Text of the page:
This sheet is about having ankylosing spondylitis in a pregnancy or while breastfeeding. This information should not take the place of medical care and advice from your healthcare provider.
What is ankylosing spondylitis?
Ankylosing spondylitis (AS) is an inflammatory disease with symptoms that can include swelling, stiffness, pain, and fatigue (feeling extremely tired). AS is a type of arthritis (swelling and tenderness of one or more joints). Sometimes, severe AS can lead to the formation of new bone that causes the spine to become fused or stuck in one position.
I have ankylosing spondylitis. Can it make it harder for me to get pregnant?
It is not known if having AS can make it harder to get pregnant. There is no evidence to suggest AS could cause problems getting pregnant.
Will pregnancy affect my symptoms?
It is hard to predict if or how AS symptoms might change during pregnancy. Some studies suggest that symptoms stay about the same during pregnancy and others suggest symptoms may get better. Some people report an increase in symptoms, especially as the pregnancy gets further along. Pregnancy does not appear to reduce the chance of AS flare-ups like it might for some other autoimmune conditions. An increase in symptoms is common in the first few months after delivery. This does not mean that the symptoms will continue long-term.
Does having ankylosing spondylitis increase the chance for miscarriage?
Miscarriage is common and can occur in any pregnancy for many different reasons. Studies have not been done to see if AS increases the chance for miscarriage.
Does having ankylosing spondylitis increase the chance of birth defects?
Every pregnancy starts with a 3-5% chance of having a birth defect. This is called the background risk. Studies have not been done to see if AS increases the chance for birth defects.
Does having ankylosing spondylitis increase the chance of other pregnancy-related problems?
Several studies have not found an increased chance for pregnancy complications in people with AS. A few studies suggest that AS may increase the chance for preterm delivery (birth before week 37) and lower birth weights in babies. There may also be an increased need for a C-section and for the baby to be in the neonatal intensive care unit (NICU) after delivery. The chance for these complications may be higher in those with more AS symptoms, in those who also have other medical conditions, or in people who develop preeclampsia (very high blood pressure during pregnancy).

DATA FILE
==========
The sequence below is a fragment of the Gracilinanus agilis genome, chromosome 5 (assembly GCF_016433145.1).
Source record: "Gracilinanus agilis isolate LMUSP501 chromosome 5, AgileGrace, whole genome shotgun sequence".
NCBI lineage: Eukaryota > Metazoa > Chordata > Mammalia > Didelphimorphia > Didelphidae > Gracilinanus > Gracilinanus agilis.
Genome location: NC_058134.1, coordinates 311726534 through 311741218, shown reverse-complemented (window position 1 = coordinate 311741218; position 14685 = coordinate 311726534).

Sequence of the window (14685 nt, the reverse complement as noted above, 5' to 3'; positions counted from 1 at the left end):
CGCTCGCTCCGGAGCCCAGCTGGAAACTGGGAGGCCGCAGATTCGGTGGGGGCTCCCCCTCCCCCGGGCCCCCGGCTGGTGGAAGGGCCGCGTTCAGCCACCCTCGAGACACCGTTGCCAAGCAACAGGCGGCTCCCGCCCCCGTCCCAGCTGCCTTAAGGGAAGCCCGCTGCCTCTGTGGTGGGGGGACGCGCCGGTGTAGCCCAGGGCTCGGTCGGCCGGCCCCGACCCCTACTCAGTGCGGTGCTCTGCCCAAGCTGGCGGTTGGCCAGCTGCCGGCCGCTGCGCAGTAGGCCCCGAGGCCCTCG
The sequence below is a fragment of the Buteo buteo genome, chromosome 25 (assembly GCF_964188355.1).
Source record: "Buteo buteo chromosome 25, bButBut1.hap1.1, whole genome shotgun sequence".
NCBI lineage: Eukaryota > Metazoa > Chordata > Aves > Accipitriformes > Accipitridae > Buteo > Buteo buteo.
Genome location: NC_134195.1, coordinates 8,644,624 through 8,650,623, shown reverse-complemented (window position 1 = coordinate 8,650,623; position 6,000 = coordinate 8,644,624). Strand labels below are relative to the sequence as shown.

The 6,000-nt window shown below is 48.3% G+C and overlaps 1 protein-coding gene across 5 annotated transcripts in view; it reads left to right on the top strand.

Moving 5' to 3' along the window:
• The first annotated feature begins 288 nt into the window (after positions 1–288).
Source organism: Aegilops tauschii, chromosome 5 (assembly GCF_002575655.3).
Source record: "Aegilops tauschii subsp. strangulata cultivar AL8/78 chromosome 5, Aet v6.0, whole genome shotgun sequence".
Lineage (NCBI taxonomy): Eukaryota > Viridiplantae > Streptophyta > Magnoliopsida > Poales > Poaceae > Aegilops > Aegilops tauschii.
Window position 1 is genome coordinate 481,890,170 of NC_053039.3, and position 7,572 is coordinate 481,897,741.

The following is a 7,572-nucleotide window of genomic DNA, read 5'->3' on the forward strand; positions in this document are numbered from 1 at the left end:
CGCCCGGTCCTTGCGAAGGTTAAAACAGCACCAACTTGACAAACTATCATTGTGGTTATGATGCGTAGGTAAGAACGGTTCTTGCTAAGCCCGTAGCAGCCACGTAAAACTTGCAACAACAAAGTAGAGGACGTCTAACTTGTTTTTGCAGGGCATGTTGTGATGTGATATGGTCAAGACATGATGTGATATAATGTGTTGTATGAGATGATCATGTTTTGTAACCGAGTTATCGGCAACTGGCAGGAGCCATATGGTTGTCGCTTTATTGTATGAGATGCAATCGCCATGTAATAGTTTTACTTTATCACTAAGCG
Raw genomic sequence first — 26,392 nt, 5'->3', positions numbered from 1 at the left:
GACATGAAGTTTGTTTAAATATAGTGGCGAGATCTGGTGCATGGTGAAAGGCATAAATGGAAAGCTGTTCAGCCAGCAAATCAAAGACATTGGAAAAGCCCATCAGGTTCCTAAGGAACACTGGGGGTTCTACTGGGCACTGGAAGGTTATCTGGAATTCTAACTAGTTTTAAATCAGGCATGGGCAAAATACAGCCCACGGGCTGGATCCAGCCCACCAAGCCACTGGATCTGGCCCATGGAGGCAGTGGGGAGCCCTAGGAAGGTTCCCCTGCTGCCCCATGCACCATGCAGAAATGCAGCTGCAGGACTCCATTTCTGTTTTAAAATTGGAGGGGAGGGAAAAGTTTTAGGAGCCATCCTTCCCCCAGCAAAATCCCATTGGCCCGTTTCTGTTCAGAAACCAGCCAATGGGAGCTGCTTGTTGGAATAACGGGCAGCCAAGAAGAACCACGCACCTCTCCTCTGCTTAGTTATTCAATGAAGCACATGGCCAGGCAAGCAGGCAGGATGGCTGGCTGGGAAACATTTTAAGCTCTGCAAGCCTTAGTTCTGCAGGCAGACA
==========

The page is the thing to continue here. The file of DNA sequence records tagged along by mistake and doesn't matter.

I am taking medication for ankylosing spondylitis. Can I take my medication during pregnancy?
Different medications can have different risks. Sometimes when people find out they are pregnant, they think about changing how they take their medication, or stopping their medication altogether. However, it is important to talk with your healthcare providers before making any changes to how you take your medication. Your healthcare providers can talk with you about the benefits of treating your condition and the risks of untreated illness during pregnancy.
For information on specific medications, see our fact sheets at https://mothertobaby.org/fact-sheets/ or speak with a MotherToBaby specialist.
Does having ankylosing spondylitis in pregnancy affect future behavior or learning for the child?
Studies have not been done to see if AS can cause behavior or learning issues for the child.
Breastfeeding while I have ankylosing spondylitis:
AS does not appear to affect the ability to breastfeed. If you are having trouble with breastfeeding, contact your healthcare provider or a lactation specialist.
Can I take my medication for ankylosing spondylitis while breastfeeding?
Many medications for AS can be used while breastfeeding. Some medications may increase risks to a nursing child. For information on specific medications, see our fact sheets or contact MotherToBaby to speak with a specialist. Be sure to talk to your healthcare provider about all of your breastfeeding questions.
If a male has ankylosing spondylitis, could it affect fertility (ability to get partner pregnant) or increase the chance of birth defects?
Based on the studies reviewed, AS may affect male fertility. No increased chance of birth defects was reported in a study looking at pregnancy outcomes in partners of males who were treated for AS. In general, exposures that fathers or sperm donors have are unlikely to increase risks to a pregnancy. For more information, please see the MotherToBaby fact sheet Paternal Exposures at https://mothertobaby.org/fact-sheets/paternal-exposures-pregnancy/.
MotherToBaby is currently conducting a study looking at ankylosing spondylitis and the medications used to treat AS in pregnancy. If you are interested in learning more about this study, please call 1-877-311-8972 or sign up at https://mothertobaby.org/join-study/.
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OTIS/MotherToBaby encourages inclusive and person-centered language. While our name still contains a reference to mothers, we are updating our resources with more inclusive terms. Use of the term mother or maternal refers to a person who is pregnant. Use of the term father or paternal refers to a person who contributes sperm.